The Official
Website of the
Sailing Federation
21 December 2002, 12:39 pm
The Southern Ocean
No ALT tag specified
The Southern Ocean

Around Alone - Leg Three
Cape Town (RSA) - Tauranga (NZL)

With the exception of John Dennis on Bayer Ascensia, all the Around Alone yachts are in the Southern Ocean, or the Great Southern Highway as many sailors refer to the region.
With the exception of John Dennis on Bayer Ascensia, all the Around Alone yachts are in the Southern Ocean, or the Great Southern Highway as many sailors refer to the region.

It's a unique part of the world made more so by legend and the many disasters that have taken place in that part of the world. It's a place where hero's are born and where much of the drama of the Around Alone gets written.

Eight years ago some of the most dramatic sailing was recorded in this very part of the Southern Ocean where the sailors are now racing. Isabelle Autissier, the crack French solo sailor led the Around Alone fleet into Cape Town, and had a comfortable lead of 5 days going into Leg 2. (The course was different back then; Leg 1 was from Charleston, SC to Cape Town, and Leg 2 went on to Sydney, Australia). When Isabelle left South Africa she knew that her main goal was to keep her boat together and to sail a smart, conservative race. If she did she would have the race in her pocket, but it was not to be. Disaster struck. Her mast came crashing down bringing with it the hopes and dreams of the skipper. Back then the race was contested on time, rather than points, and a dismasting would cause a major delay in time. Autissier radioed race operations who immediately diverted fellow competitor David Adams to her position to see if he could help. Adams and Autissier were good friends having sailed together in previous years, and David barely hesitated when he was asked to divert. He was currently leading Class 2 aboard his Open 50 True Blue. "I came up on Isa in the middle of the night," he wrote. "I could see the boat rolling around in the dark and Isabelle on deck securing what was left of her mast. It was such a pitiful sight. Here was this great women who had the race almost won, and now she was dealing with a dismasting. We exchanged a few words, but there was little I could do to help. Isabelle was determined to erect a jury rig and carry on racing, so I left her to it. It was just a grotty sight to see her disappear into the darkness with her little boat rolling around in the big seas."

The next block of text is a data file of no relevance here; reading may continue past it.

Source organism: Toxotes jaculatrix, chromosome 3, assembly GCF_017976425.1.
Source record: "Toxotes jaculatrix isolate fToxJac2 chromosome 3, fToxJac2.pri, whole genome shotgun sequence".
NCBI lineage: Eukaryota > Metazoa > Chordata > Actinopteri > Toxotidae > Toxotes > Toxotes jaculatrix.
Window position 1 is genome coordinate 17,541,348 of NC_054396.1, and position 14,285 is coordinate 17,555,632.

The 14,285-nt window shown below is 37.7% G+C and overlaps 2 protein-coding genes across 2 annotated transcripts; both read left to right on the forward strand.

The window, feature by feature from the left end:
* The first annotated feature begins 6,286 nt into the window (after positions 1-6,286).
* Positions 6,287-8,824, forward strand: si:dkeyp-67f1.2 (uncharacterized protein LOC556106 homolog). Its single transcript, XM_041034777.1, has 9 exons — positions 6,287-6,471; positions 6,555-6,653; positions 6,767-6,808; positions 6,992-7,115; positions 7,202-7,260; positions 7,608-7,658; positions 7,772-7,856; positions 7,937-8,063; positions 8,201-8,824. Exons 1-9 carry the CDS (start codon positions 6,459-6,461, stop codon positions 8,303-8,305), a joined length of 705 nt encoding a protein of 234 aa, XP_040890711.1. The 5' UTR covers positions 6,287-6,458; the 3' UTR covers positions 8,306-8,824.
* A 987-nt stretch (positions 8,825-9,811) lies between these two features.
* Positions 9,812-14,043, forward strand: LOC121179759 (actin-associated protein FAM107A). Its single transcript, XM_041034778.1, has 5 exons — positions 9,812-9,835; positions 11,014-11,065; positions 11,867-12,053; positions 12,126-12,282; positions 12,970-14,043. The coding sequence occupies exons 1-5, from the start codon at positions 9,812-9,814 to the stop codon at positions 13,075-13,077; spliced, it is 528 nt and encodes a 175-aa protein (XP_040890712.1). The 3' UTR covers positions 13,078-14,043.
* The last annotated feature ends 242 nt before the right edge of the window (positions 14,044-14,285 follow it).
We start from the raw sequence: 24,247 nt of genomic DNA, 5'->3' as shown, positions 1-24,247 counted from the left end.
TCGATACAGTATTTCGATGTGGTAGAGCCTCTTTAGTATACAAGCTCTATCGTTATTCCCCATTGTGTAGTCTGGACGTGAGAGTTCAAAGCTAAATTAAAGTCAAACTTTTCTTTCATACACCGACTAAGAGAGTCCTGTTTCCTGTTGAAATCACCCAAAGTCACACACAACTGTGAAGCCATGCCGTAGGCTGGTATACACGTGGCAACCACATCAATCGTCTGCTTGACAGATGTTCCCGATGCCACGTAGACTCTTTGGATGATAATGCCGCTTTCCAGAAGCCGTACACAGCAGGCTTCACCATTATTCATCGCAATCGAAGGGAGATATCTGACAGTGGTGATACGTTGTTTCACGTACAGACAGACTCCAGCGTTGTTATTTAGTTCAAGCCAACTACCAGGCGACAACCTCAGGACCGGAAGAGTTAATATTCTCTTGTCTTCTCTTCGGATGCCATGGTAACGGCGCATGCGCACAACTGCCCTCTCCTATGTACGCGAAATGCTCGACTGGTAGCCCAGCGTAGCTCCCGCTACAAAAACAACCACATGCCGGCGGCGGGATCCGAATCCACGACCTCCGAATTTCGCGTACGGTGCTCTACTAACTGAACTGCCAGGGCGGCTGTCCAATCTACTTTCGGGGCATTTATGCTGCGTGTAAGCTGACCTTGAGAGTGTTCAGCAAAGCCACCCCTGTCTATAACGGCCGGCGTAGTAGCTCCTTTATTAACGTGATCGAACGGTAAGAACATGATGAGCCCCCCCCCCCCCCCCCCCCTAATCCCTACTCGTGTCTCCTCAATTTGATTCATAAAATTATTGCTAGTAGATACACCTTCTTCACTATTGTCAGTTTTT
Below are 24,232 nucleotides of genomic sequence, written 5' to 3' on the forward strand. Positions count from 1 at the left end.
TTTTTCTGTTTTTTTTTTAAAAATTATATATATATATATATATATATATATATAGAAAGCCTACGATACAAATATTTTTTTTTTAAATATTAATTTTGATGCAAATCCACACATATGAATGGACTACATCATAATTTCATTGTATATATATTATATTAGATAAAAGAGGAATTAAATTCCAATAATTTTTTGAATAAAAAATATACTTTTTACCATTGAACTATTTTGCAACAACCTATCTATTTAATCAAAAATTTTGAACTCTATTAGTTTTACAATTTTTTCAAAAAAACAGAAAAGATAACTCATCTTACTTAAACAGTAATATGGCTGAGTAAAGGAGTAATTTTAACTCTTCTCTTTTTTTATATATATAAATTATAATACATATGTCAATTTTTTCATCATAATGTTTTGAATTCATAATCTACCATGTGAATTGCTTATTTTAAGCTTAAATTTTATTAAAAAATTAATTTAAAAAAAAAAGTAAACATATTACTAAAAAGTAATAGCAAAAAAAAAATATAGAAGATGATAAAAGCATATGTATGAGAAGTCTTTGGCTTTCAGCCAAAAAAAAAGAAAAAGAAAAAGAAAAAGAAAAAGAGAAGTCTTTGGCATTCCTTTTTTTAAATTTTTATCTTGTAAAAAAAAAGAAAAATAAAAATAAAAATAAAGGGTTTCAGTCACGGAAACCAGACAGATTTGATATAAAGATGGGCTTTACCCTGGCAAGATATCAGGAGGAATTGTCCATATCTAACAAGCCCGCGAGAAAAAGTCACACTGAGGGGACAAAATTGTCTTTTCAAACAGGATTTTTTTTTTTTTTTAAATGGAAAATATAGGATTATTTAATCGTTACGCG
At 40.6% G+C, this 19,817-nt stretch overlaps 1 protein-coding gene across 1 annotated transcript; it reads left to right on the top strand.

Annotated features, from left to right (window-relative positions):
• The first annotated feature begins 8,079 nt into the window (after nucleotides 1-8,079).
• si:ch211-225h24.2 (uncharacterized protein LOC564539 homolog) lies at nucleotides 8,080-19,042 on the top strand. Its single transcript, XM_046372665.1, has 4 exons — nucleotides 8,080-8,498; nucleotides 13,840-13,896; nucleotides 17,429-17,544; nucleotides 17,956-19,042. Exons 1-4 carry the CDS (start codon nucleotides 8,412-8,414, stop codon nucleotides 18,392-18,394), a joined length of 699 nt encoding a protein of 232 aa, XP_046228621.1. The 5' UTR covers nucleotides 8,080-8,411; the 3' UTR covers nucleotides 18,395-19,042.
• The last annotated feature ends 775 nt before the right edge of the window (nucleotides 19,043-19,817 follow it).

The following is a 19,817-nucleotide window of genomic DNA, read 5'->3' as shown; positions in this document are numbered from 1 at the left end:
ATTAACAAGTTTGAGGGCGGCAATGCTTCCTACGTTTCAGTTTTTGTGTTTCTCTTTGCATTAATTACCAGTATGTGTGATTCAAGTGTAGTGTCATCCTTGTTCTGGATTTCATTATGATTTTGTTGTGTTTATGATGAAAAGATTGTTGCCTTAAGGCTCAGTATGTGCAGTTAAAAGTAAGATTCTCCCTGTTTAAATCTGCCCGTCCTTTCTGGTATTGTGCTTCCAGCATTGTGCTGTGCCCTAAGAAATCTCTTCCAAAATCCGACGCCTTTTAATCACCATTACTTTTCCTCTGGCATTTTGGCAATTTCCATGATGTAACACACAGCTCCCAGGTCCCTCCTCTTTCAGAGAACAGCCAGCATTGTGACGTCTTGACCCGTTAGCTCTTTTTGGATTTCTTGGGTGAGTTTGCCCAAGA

The dismasting was not the end of Autissier's problems. She did indeed rig a makeshift mast and carry on racing. She stopped in the Kerguelen Islands where she managed to get an aluminum mast from a cruising boat modified to fit her racing machine, and with it she reentered the race, but an even greater disaster lay ahead. Once this Around Alone fleet enters that area where Isabelle's race came to an end, I will recount that story, but for now let's return to the current race.

The Southern Ocean is not all about gale force winds and huge waves. Some sailors who have been there would have you believe that it's a constant maelstrom where they are constantly fighting for their survival. When the low pressure systems come over the fleet it can get very nasty, especially if it is an intense low, however between the systems the sailing is quite pleasant. A moderate 20 - 25 knots of wind blows from behind and the sailors can enjoy the experience. There are three huge things to enjoy about the Southern Ocean; the light, the southern lights and the wildlife. The silver-gray light of the deep south is like no other place on earth. The gray ocean and gray skies become monotonous, but when the sun forces its way through the clouds, it brings with it incredible coloring that turns the waves a bright silver, the wave crests a brilliant white, and the sky a deep charcoal. Occasionally when the skies clear and the night is clear, the Southern Lights paint the sky with huge brushes of green and yellow. For a sailor alone on a yacht, to gaze up at the heavens and watch the light show is to experience heaven on earth. And when there is nothing else going on, one of the most pleasant things to do is to sit and watch the magnificent wandering albatross cruise slowly by the boat. These birds have a wingspan of over 10 feet, and they glide effortlessly riding the updrafts on the front of the waves, and dipping into the troughs behind with their wingtips barely inches above the water. Some say the albatross are the souls of sailors lost at sea, and I believe it. There is something so hauntingly beautiful about these amazing creatures.

Positions at 0600 GMT, 21/12/02

Class One

Position Yacht Lat Long SOG DTF DTL 24h Run
1 Bobst Group-Armor Lux -49.4 54.6 16 5428 290
2 Solidaires -46.7 53.6 14 5468.8 40.8 299.9
3 Hexagon -48.2 49.6 10 5623.8 195.7 298.5
4 Pindar -47.9 48.1 10.6 5685.4 257.3 268.1
5 Tiscali -46.6 47.9 9 5701.4 273.4 256.8
6 Ocean Planet -43.4 48.5 14.8 5727.5 299.5 247.7

Class Two

Position Yacht Lat Long SOG DTF DTL 24h Run
1 Tommy Hilfiger Freedom America -44.3 46.7 14 5786.5 261.7
2 Spirit of Canada -44.1 40.2 NaN 6055.1 268.6 226.3
3 Spirit of yukoh -42.6 38.2 11.4 6168.1 381.6 190.7
4 Everest Horizontal -45.3 36.8 NaN 6168.6 382 235.5
5 BTC Velocity -42.5 36.8 10.6 6228.5 442 193.5
6 Bayer Ascensia -38.3 24.1 2.5 6857.3 1070.8 148.5
Brian Hancock/ISAF News Editor
Share this page
World Sailing TV
Latest News
News Archive
© 2015 Copyright ISAF/ISAF UK Ltd. All Rights Reserved Privacy & Cookies delivered by Sotic powered by OpenText WSM